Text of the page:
In the same way, rationalism theoretically functions in the creation of morality, creating moral truths according to man’s past knowledge and creative capacity.  But what rationalists forget is that any progressive rational movement requires both a destination for the movement to take us, and a scale by which to judge the movement’s progress.  Like in the machine’s case, this movement would need a blueprint (the destination), and success would have to be measured according to how closely this social machine completed its intended function.  After all, if humanity is progressing according to a blind watchmaker scenario, in which the evolution of the human race is directed by natural (though unconscious) forces, then rationality can’t necessarily be the cause of progression, because we don’t know where we’re going and we don’t know why that place is better.  So if rationality is to be a progressive movement, we not only have to know exactly where rationality is taking us, but we also need a standard by which to judge its superiority over past models of social engineering.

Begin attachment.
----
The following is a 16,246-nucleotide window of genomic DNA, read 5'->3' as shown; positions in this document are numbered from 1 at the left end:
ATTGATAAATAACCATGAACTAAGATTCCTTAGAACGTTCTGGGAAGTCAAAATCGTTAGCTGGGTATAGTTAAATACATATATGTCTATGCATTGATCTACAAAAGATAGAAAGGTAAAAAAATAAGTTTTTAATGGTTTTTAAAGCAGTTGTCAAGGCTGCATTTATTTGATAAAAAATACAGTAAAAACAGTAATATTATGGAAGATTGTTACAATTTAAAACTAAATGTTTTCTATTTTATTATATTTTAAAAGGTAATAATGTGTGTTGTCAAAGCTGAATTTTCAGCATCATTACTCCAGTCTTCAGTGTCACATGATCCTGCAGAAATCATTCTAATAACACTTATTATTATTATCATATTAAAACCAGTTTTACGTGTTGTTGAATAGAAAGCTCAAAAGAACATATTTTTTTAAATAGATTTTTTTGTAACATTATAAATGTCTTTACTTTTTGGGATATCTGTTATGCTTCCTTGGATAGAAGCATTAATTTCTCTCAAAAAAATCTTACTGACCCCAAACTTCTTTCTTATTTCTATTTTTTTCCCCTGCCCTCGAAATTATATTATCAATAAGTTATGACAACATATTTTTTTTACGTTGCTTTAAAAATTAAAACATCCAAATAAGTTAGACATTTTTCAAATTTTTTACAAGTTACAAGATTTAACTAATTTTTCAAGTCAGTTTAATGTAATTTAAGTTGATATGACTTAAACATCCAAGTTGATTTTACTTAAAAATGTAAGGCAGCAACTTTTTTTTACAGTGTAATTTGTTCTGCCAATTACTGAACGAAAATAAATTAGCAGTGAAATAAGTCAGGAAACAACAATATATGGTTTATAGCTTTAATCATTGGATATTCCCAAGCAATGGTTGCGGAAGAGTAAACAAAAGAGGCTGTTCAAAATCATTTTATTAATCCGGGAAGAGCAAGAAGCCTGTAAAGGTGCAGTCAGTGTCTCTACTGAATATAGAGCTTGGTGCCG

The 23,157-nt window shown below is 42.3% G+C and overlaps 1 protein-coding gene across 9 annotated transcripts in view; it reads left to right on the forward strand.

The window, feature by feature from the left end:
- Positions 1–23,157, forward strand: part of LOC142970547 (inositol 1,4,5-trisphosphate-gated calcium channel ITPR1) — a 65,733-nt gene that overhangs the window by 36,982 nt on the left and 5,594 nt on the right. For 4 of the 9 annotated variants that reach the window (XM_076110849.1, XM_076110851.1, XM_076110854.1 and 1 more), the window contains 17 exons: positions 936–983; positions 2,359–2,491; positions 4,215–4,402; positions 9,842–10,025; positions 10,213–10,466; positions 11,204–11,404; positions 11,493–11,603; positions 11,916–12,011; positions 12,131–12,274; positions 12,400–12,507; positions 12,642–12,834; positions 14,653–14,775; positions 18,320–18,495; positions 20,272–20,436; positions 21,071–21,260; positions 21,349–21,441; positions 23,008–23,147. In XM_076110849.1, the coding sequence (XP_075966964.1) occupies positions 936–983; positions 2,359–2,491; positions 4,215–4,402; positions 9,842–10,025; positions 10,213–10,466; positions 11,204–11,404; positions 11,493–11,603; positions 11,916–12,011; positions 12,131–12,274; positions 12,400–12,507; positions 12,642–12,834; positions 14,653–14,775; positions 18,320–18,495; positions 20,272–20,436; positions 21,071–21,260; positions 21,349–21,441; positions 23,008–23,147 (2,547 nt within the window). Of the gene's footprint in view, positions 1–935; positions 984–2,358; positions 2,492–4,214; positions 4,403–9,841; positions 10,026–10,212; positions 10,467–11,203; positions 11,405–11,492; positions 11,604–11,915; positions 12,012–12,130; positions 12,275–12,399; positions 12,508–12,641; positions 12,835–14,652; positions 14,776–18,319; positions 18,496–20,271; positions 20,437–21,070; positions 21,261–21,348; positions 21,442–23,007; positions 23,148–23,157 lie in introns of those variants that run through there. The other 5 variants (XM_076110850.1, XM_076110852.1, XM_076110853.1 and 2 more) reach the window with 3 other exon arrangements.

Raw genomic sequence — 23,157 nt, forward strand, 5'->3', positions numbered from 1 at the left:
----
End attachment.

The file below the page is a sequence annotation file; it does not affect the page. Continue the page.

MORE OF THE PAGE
And this is precisely how any secular rationalist movement gets into serious trouble.  If rationalists recognize an absolute scale by which they judge the progress of mankind, then they have to declare an objective standard which exists apart from both the human race and our process of rationality.   If they refuse this objective standard, then “progress” can’t really be progress, and becomes a mere preference which collides with other people’s (valid?) rational preferences.  Eventually, without an objective goal, preference becomes a game of dominance, with opinions forcefully trumping other opinions and squelching unpopular beliefs which the rationalist believes to be irrational or contrary to the progress of reason (and as you might have already guessed, that’s contrary to rationalism’s predicate, cognitive liberty).  The alternative to opinionated domination, of course, is to accept that both objective standards and the God which established them exist, which limits the role of rationality in the engineering of the human morality.  Secular rationalists don’t like this second option, so much.